We received a lot of questions about the Custom Scripting Engine, which we mentioned in our kickoff post. Therefore, we will now go into more detail.

Basically, X-Plane provides a large number of functions by default. For the average addon this is often sufficient. For us, however, it was clear from the beginning that we wanted to implement things in the C421 that X-Plane does not provide. Therefore we looked at different options at the beginning, such as:

Xlua: A variant of Lua adapted for X-Plane, which is also used by standard X-Plane aircrafts like the 737. It is characterized mainly by its rather simple approach. Even less experienced programmers or even complete newbies can achieve good results after a short learning curve. Disadvantages, however, are a limited range of functions and only moderate performance.

In contrast, SASL is available as a comprehensive, professional tool, with which almost all wishes can be realized. However, deeper programming knowledge is required for this. The market knows only a small number of resources who are familiar with this and there is no one in our team. Bringing in external programmers is often difficult as well. While they can learn quickly, they often lack the aeronautical understanding to adequately implement an instrument or logic.

Basically, we wanted both: an easy-to-use scripting language with an extensive feature set. So we had to create this ourselves. To explain this in detail would go beyond the scope. But simply speaking, it is an upgraded XLua variant that has been integrated into the syntax of the scripting language wren, which can be compiled into all three supported X-Plane operating systems (Windows, Mac, Linux). Of course we did not start from scratch but used common callbacks like AfterPhysics or FlightStart. Therefore a migration of a xlua script is not too complex. But thanks to our several additional functions we are able to solve complex issues quickly and efficiently without the need of a highly skilled coder.

A few examples:

We can store data in different preference levels via a simple module. For example, we can store user-specific data in the output/preferences path, which can still be available after uninstalling the aircraft, so that an update or reinstallation can fall back on the previous settings. Or we can store configurations of the aircraft within the livery, such as the choice of landing lights. As mentioned in the kickoff, the C421 comes with either 1 or 2 retractable landing lights in the wings or retrofit LED lights on the front engine cowling. The user can save this configuration per livery and repainters can also pre-configure this for users.

We can extend or override standard X-Plane commands. This is useful when we want to simulate an instrument with a custom display that includes functions beyond the X-Plane native functions. For example, in the GTX330 Transponder. By means of the X-Plane Commands the transponder mode can be controlled and the code can be entered – so far nothing new. However, the GTX330 has modes that use the same buttons (=commands), but have completely different functions. For example, a countdown time can be set with the number buttons. Without our code, the transponder code of X-Plane would always change. We can now suppress this situationally. On the other hand, we can always ensure that the customer can continue to use all of X-Plane’s standard commands and does not have to map all of his hardware to his own commands (at least as long as X-Plane provides a command for the corresponding button).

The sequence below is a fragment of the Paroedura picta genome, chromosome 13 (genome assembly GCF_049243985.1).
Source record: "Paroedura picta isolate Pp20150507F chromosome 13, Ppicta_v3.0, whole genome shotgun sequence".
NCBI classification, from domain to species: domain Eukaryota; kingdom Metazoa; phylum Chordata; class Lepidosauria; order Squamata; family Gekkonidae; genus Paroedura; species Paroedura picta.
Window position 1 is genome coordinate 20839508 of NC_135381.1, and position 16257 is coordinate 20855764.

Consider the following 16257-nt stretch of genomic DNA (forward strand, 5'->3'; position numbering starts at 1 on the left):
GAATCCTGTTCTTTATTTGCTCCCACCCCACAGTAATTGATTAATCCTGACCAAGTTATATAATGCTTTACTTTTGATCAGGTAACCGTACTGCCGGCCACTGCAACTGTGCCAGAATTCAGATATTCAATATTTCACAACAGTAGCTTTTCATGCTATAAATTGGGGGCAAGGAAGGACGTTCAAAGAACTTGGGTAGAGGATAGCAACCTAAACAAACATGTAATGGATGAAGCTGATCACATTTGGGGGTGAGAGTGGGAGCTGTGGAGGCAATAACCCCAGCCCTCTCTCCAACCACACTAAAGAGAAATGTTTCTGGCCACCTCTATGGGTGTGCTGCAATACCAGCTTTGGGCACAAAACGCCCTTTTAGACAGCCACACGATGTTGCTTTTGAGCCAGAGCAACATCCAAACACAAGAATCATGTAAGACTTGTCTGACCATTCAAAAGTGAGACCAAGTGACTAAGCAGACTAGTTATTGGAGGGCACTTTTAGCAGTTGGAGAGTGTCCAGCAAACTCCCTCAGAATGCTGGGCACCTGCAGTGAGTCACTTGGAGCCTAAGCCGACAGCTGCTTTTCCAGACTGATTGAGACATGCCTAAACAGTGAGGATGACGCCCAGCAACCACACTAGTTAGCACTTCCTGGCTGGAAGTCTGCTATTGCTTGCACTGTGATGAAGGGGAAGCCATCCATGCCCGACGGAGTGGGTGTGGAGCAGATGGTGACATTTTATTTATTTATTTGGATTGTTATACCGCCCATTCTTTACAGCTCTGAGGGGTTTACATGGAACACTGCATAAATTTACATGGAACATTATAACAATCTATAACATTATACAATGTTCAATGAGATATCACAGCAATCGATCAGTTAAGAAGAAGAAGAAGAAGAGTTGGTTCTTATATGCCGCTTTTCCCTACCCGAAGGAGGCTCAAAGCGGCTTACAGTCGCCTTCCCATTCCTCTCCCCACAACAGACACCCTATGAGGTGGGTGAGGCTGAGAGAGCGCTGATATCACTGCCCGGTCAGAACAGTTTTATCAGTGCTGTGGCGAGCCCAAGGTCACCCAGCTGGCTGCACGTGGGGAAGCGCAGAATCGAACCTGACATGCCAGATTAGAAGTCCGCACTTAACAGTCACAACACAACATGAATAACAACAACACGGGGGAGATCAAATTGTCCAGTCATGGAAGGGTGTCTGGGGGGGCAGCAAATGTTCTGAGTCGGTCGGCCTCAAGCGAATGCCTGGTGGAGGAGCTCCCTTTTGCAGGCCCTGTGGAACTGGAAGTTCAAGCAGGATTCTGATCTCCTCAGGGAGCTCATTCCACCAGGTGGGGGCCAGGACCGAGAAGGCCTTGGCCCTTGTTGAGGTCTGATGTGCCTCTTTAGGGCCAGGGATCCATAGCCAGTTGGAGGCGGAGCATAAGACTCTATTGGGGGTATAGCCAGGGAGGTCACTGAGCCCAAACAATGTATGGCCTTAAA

Furthermore, we can display content not only on an instrument, but also in the entire X-Plane window. We use this, for example, to display the breathing mask if the pressure control is not set properly.

In addition, there is an extensive in-game debugging, with which we can analyze the code in real time and also reload it within seconds, without having to use X-Plane’s own reload function. A really comfortable way.

We also implemented the activation logic developed by Stairport, as already successfully used in products like shadeX and ProCam. With this, we not only have an automatic integration to large online stores like x-plane.org or Aerosoft, but we can also perform an automatic activation in the background for Steam users.

In terms of performance, we have achieved great values, but they have become somewhat worse in the meantime, simply because we now have an incredible number of calculations in this aircraft. However, our modular approach also allows us to disable partial scripts when they are not needed at all. So depending on the situation, performance can vary slightly. However, hopefully hardly any user will notice this in normal use. On our test system, we got about 80 fps with all code disabled, and still about 77 fps with all code enabled. Of course, we are still working on making all the code as efficient as possible.

There would be many more examples. However, with this post we don’t want to praise ourselves, we just want to give you a glimpse behind the scenes. It is important to mention that there are other ways to achieve our results (cue SASL). However, we would not have been able to implement this with our know how in the speed.

We are still missing modules that we would like to incorporate in the long run. We are working our way from instrument to instrument, let’s see what is still to come.